My telegram No. 76 -prisoners of war.
1. Molotov was unable to see me; he asked that I see Vyshinski.
 Last night I presented a note addressed to Molotov through Vyshinski which asked that the question of the wives of MacCallum, Grayston and Hawking  being refused permission to leave the U.S.S.R. with their husbands be dealt with as a matter of urgency and that the Soviet grant these women permission to accompany their husbands.
2. I took advantage of this note to also bring to the personal attention of Molotov the deep concern of the Australian Government for the well being of Australians liberated from German prison camps.
3. On the question of wives of our three men at Odessa I was told that it was not possible to do as I requested. Only the Supreme Soviet could release them from citizenship and it was necessary that they obtain such release before any one could permit them to leave the U.S.S.R. The women themselves would have to lodge with the Supreme Soviet personal application for release from citizenship. When their husbands left Odessa the women would be returned to the village or town to which they belonged and would have to lodge their application with their local militia in such place. It was not possible to allow them to remain at Odessa after their husbands had left nor was it possible to allow them to come to Moscow. It would be some time before the Supreme Soviet would deal with their applications if they were lodged.
4. On the question of our ex prisoners of war generally, Vyshinski said there were no more Australian ex prisoners of war in Poland and the Soviet were sending all British and American liberated prisoners of war straight to Odessa as fast as they were liberated or found them. He instanced 29 British  liberated on 21st March and on 22nd March were on their way to Odessa. I pointed out that I had been told before that no Australian ex prisoners of war were in Poland but the facts had proven otherwise. He explained that it was difficult for his officers to distinguish Australians from English liberated prisoners. He would give instructions to his officers to make a proper check for Australians in future and wished to assure the Australian Government that the Soviet would do everything possible to have all liberated prisoners of war sent to Odessa for embarkation as soon as they were liberated or came into contact with Soviet forces.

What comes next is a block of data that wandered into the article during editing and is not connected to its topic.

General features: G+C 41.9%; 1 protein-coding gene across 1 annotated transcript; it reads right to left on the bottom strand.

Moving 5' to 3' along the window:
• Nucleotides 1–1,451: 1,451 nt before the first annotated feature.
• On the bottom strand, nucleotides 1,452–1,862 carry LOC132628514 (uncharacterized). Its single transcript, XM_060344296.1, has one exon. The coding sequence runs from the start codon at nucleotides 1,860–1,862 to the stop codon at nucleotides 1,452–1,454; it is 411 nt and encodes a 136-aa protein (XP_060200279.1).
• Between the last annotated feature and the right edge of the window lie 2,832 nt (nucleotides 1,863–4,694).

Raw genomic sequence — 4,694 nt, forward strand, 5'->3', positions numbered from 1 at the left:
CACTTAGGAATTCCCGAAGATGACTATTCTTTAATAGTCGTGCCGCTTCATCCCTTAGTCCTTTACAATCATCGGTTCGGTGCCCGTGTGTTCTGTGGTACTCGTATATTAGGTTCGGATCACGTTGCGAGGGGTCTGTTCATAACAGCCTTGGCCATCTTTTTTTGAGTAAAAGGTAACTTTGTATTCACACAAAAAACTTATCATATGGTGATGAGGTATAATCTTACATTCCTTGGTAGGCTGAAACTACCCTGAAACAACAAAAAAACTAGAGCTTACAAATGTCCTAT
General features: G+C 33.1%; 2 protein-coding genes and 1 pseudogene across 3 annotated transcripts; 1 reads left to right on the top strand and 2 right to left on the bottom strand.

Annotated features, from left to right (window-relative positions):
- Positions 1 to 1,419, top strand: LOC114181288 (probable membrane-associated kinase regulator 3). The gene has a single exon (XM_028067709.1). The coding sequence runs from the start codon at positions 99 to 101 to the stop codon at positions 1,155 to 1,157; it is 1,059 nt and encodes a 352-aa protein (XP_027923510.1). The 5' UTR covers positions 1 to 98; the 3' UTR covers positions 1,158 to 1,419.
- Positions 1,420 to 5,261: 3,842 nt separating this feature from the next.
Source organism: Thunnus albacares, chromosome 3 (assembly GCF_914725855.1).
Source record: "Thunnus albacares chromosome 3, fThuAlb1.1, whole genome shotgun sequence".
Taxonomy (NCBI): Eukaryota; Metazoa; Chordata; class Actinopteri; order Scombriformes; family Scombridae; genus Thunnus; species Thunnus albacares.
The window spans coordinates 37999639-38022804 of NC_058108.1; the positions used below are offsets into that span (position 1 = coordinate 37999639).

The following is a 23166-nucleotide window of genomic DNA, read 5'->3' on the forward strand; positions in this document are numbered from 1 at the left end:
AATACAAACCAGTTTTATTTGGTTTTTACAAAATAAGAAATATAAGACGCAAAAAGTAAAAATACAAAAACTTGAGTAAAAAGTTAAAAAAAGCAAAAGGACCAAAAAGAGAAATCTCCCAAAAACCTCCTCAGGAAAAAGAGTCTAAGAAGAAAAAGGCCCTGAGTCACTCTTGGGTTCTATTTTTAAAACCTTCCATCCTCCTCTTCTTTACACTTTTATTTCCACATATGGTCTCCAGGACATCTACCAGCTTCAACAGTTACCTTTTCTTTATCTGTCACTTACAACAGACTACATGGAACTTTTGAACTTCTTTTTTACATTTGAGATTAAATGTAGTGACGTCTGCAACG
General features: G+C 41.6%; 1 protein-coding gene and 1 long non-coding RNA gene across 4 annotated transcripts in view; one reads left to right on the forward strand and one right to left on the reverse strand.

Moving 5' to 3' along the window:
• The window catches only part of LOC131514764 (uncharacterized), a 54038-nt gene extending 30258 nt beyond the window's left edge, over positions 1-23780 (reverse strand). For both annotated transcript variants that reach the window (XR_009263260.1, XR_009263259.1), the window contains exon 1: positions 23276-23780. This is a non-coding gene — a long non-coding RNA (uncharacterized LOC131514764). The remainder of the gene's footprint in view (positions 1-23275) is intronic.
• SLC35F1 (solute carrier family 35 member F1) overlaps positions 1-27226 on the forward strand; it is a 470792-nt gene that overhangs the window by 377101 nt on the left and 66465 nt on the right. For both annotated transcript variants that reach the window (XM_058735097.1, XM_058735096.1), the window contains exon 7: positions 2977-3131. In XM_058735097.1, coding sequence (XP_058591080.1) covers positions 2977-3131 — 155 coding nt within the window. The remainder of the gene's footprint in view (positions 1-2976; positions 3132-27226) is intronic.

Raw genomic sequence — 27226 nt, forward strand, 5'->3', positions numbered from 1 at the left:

5. My interview with Vyshinski lasted 45 minutes during which time I pressed most strongly the case for the wives of our three men at Odessa and for a more liberal interpretation by the Soviet of Article 2 of the Crimea prisoners of war agreement.  Finally I requested Vyshinski to convey my note and personal representations to Molotov.
6. The impressions given to me by Vyshinski during this interview led me to believe that the chances of getting permission for the wives of our three men to join their husbands in the near future are hopeless.
There may be a very remote chance when the war is over. I do not believe that the Soviet will grant additional facilities for either British or American contact parties in Poland other than they have already granted but I think that the complaints that we have made have led the Soviet to attempt to have all British and American ex prisoners of war transported to Odessa as soon as they are found, thereby keeping them in transit and leaving Odessa the only concentration point or camp within the terms of the Crimea agreement as forecast in my telegram 40, paragraph 8.